What about the rest of the skeleton?

    • Yeah, except that I’m not a complete idiot as you suggest. Being a postgraduate-level engineer, I know the difference between volume and shape. You miss the point about whether the claim that volume cannot be altered by cranial deformation is true or not.

      Other skulls of this type clearly show varied braincase volume (not just shape), so it seems an unlikely claim.

      And other sites are reporting this – you can’t google ‘Paracas’ without hundreds of sites coming up – I no because I bothered to check. It’s great that more tests are due, but if they are by the current team, yo’d have to be an idiot to care, as they are clearly a bunch of frauds. Yes, FRAUDS. Not sadly misguided, but FRAUDULENT. If you can’t see that, then you should check yourself before you wreck yourself…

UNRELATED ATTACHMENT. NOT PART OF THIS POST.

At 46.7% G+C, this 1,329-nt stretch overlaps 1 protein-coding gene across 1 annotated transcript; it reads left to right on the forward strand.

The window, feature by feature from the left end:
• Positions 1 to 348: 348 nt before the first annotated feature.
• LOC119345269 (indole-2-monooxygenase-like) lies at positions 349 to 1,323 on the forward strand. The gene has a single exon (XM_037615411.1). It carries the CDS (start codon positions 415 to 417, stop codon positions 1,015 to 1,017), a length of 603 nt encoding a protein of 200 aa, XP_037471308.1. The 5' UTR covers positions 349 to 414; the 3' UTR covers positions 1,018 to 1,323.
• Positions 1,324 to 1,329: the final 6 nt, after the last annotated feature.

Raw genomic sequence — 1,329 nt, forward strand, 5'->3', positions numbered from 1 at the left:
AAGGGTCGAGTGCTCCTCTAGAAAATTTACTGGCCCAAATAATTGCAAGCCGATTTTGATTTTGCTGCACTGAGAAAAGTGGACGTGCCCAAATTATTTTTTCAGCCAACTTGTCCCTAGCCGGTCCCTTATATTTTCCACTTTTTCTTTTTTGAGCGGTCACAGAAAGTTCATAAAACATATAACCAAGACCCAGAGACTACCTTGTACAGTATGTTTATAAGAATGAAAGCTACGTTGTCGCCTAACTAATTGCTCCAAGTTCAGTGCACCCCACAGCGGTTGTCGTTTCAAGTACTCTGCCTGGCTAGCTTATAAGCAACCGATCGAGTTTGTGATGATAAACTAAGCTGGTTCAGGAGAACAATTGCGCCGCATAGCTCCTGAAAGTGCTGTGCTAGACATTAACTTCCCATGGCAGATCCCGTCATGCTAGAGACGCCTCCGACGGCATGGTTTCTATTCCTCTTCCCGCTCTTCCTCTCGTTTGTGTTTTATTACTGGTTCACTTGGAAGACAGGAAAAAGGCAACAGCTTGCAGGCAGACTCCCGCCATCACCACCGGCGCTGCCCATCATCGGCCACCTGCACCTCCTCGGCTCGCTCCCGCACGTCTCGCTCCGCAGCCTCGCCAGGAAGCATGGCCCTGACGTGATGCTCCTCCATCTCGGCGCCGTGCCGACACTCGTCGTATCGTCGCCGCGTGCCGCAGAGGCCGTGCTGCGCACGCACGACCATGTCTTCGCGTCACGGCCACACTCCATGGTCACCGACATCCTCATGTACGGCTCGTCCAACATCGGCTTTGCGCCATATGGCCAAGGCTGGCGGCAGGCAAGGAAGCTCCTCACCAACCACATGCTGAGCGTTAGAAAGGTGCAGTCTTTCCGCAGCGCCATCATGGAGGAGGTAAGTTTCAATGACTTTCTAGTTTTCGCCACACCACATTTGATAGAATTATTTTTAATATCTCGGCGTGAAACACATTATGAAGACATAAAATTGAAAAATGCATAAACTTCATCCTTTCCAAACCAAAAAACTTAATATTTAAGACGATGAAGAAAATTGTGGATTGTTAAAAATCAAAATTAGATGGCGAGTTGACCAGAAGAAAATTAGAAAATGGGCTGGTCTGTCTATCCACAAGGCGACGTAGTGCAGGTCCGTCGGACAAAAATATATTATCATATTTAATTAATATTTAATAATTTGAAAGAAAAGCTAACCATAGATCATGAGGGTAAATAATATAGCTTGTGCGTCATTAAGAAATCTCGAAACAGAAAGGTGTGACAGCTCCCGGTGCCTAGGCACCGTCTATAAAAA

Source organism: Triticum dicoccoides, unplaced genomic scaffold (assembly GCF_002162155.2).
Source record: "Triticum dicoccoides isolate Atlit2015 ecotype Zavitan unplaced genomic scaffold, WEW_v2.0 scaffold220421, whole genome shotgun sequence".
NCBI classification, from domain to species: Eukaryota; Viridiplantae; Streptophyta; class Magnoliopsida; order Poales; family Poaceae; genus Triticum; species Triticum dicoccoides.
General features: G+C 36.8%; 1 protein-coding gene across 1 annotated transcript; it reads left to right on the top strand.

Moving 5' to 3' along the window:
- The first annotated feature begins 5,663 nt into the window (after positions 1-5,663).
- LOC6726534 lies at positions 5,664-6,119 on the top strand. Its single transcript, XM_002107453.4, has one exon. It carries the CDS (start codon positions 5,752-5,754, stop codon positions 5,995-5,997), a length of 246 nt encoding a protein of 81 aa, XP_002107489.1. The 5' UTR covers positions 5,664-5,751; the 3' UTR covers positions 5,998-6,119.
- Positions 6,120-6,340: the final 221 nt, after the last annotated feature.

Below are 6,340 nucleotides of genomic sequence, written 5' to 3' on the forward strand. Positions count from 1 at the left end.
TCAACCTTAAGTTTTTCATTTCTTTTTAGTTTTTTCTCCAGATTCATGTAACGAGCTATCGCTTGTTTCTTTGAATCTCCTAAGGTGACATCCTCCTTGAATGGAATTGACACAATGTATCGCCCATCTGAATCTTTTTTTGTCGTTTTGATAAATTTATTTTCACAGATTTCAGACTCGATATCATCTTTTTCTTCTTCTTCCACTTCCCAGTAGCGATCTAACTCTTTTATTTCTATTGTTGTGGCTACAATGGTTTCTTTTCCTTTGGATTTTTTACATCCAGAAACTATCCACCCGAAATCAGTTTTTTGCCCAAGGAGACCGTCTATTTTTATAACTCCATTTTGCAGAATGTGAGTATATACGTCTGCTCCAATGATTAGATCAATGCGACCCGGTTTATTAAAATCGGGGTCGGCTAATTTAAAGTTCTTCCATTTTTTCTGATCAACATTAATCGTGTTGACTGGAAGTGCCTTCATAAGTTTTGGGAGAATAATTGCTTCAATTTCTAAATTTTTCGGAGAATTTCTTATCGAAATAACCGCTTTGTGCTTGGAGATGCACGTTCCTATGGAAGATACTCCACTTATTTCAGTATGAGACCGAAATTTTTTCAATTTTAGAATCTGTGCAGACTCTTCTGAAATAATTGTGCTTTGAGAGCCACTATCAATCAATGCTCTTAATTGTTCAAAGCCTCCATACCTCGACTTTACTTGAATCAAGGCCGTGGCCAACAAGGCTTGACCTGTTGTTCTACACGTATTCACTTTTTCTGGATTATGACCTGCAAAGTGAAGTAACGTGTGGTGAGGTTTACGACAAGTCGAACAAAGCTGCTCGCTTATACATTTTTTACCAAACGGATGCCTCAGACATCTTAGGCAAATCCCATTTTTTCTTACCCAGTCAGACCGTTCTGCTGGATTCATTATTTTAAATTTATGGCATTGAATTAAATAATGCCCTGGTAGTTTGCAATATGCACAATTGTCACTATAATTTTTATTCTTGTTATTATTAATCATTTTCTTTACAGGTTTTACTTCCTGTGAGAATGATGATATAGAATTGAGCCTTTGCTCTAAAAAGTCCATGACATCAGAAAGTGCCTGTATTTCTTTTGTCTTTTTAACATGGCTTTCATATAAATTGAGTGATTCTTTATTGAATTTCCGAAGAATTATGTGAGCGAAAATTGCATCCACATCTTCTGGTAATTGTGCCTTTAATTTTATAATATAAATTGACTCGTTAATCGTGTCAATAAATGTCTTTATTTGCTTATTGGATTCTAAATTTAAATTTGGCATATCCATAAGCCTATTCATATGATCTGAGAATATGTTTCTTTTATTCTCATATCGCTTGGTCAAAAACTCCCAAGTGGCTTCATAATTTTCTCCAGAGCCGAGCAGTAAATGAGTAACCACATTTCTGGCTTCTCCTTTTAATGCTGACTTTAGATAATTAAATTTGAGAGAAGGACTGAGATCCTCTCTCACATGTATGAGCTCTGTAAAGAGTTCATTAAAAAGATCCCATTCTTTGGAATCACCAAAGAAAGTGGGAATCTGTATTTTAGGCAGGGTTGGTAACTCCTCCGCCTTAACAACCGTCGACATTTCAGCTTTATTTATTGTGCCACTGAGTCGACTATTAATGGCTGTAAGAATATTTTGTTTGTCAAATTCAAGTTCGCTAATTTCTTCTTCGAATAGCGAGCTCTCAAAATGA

• It seems to me that the pictures you displayed in this post of humans with intentionally elongated skulls dont clearly show varied braincase volume? Wouldnt we need to analyse (x ray maybe) these peoples skulls to determine exactly what the volume is (has this been done?). Surely we cant determine by a picture? The pictures seem to show that in the case of boarding (or whatever its called) and intentionally elongating the skull, the skull seems to come to a ‘point’. As if the amount of bone for the skull is predetermined and so as the skull is forced to elongate it starts to form into a point. The paracas skulls do not do this? Some of the skulls look like homer simpsons skull. They do not come to a point, they retain their girth all the way up to the top? And what about the cranial plates? They say that they only have one cranial plate compared to humans who have 2.